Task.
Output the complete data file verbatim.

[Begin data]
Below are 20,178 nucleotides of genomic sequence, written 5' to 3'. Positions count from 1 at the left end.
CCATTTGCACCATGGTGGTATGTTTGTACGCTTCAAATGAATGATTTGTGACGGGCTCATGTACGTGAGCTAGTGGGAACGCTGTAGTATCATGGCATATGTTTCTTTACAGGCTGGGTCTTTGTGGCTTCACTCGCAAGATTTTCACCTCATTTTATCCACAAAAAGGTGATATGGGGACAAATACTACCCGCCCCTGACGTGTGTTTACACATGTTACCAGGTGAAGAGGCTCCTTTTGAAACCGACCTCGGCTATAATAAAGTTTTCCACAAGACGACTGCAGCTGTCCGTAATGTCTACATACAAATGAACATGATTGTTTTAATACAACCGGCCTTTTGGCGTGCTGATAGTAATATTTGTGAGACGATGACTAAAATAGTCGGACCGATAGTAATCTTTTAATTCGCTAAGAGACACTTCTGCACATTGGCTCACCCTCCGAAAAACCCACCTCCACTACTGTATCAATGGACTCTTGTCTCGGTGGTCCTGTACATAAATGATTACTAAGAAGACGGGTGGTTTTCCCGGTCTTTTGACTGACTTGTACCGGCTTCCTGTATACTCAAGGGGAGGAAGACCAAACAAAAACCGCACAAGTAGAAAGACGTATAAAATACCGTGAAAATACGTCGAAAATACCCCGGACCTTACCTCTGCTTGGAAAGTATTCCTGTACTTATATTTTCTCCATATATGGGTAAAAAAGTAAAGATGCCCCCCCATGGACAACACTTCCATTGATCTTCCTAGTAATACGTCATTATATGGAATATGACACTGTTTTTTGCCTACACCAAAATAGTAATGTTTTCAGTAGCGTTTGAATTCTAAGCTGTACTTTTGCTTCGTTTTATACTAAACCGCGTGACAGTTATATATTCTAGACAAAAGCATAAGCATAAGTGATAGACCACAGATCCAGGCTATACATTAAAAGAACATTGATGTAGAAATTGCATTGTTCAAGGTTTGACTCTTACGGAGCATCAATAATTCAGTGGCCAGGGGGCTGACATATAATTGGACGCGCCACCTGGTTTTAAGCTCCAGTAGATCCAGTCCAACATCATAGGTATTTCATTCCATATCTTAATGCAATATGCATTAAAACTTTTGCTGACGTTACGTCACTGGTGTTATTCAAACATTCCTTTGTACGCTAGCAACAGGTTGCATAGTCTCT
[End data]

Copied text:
Below are 20,178 nucleotides of genomic sequence, written 5' to 3'. Positions count from 1 at the left end.
CCATTTGCACCATGGTGGTATGTTTGTACGCTTCAAATGAATGATTTGTGACGGGCTCATGTACGTGAGCTAGTGGGAACGCTGTAGTATCATGGCATATGTTTCTTTACAGGCTGGGTCTTTGTGGCTTCACTCGCAAGATTTTCACCTCATTTTATCCACAAAAAGGTGATATGGGGACAAATACTACCCGCCCCTGACGTGTGTTTACACATGTTACCAGGTGAAGAGGCTCCTTTTGAAACCGACCTCGGCTATAATAAAGTTTTCCACAAGACGACTGCAGCTGTCCGTAATGTCTACATACAAATGAACATGATTGTTTTAATACAACCGGCCTTTTGGCGTGCTGATAGTAATATTTGTGAGACGATGACTAAAATAGTCGGACCGATAGTAATCTTTTAATTCGCTAAGAGACACTTCTGCACATTGGCTCACCCTCCGAAAAACCCACCTCCACTACTGTATCAATGGACTCTTGTCTCGGTGGTCCTGTACATAAATGATTACTAAGAAGACGGGTGGTTTTCCCGGTCTTTTGACTGACTTGTACCGGCTTCCTGTATACTCAAGGGGAGGAAGACCAAACAAAAACCGCACAAGTAGAAAGACGTATAAAATACCGTGAAAATACGTCGAAAATACCCCGGACCTTACCTCTGCTTGGAAAGTATTCCTGTACTTATATTTTCTCCATATATGGGTAAAAAAGTAAAGATGCCCCCCCATGGACAACACTTCCATTGATCTTCCTAGTAATACGTCATTATATGGAATATGACACTGTTTTTTGCCTACACCAAAATAGTAATGTTTTCAGTAGCGTTTGAATTCTAAGCTGTACTTTTGCTTCGTTTTATACTAAACCGCGTGACAGTTATATATTCTAGACAAAAGCATAAGCATAAGTGATAGACCACAGATCCAGGCTATACATTAAAAGAACATTGATGTAGAAATTGCATTGTTCAAGGTTTGACTCTTACGGAGCATCAATAATTCAGTGGCCAGGGGGCTGACATATAATTGGACGCGCCACCTGGTTTTAAGCTCCAGTAGATCCAGTCCAACATCATAGGTATTTCATTCCATATCTTAATGCAATATGCATTAAAACTTTTGCTGACGTTACGTCACTGGTGTTATTCAAACATTCCTTTGTACGCTAGCAACAGGTTGCATAGTCTCT